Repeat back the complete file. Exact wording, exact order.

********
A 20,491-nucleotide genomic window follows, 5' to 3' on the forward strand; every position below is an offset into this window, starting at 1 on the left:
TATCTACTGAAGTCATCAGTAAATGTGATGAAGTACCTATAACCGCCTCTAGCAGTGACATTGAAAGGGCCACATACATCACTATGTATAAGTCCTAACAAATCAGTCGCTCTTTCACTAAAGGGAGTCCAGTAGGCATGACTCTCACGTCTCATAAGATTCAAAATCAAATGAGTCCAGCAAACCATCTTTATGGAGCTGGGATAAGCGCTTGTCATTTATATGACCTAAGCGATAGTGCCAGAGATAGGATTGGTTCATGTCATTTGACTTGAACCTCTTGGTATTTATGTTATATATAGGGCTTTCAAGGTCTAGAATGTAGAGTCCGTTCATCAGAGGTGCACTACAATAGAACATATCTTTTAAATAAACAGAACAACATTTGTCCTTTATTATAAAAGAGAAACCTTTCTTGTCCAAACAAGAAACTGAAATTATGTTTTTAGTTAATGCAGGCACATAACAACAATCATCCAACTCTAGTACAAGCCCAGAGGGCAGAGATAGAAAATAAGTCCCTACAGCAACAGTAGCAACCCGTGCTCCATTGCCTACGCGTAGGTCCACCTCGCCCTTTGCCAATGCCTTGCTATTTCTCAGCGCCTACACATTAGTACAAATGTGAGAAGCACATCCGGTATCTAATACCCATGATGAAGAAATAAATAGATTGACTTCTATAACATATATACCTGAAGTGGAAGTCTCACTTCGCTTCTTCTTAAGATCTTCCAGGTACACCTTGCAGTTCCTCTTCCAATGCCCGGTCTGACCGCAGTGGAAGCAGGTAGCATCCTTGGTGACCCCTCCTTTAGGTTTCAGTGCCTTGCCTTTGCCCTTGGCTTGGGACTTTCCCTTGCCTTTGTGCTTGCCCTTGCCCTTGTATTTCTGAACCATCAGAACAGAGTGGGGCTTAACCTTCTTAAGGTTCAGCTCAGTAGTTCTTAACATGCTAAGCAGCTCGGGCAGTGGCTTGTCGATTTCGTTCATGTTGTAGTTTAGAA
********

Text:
A 20,491-nucleotide genomic window follows, 5' to 3' on the forward strand; every position below is an offset into this window, starting at 1 on the left:
TATCTACTGAAGTCATCAGTAAATGTGATGAAGTACCTATAACCGCCTCTAGCAGTGACATTGAAAGGGCCACATACATCACTATGTATAAGTCCTAACAAATCAGTCGCTCTTTCACTAAAGGGAGTCCAGTAGGCATGACTCTCACGTCTCATAAGATTCAAAATCAAATGAGTCCAGCAAACCATCTTTATGGAGCTGGGATAAGCGCTTGTCATTTATATGACCTAAGCGATAGTGCCAGAGATAGGATTGGTTCATGTCATTTGACTTGAACCTCTTGGTATTTATGTTATATATAGGGCTTTCAAGGTCTAGAATGTAGAGTCCGTTCATCAGAGGTGCACTACAATAGAACATATCTTTTAAATAAACAGAACAACATTTGTCCTTTATTATAAAAGAGAAACCTTTCTTGTCCAAACAAGAAACTGAAATTATGTTTTTAGTTAATGCAGGCACATAACAACAATCATCCAACTCTAGTACAAGCCCAGAGGGCAGAGATAGAAAATAAGTCCCTACAGCAACAGTAGCAACCCGTGCTCCATTGCCTACGCGTAGGTCCACCTCGCCCTTTGCCAATGCCTTGCTATTTCTCAGCGCCTACACATTAGTACAAATGTGAGAAGCACATCCGGTATCTAATACCCATGATGAAGAAATAAATAGATTGACTTCTATAACATATATACCTGAAGTGGAAGTCTCACTTCGCTTCTTCTTAAGATCTTCCAGGTACACCTTGCAGTTCCTCTTCCAATGCCCGGTCTGACCGCAGTGGAAGCAGGTAGCATCCTTGGTGACCCCTCCTTTAGGTTTCAGTGCCTTGCCTTTGCCCTTGGCTTGGGACTTTCCCTTGCCTTTGTGCTTGCCCTTGCCCTTGTATTTCTGAACCATCAGAACAGAGTGGGGCTTAACCTTCTTAAGGTTCAGCTCAGTAGTTCTTAACATGCTAAGCAGCTCGGGCAGTGGCTTGTCGATTTCGTTCATGTTGTAGTTTAGAA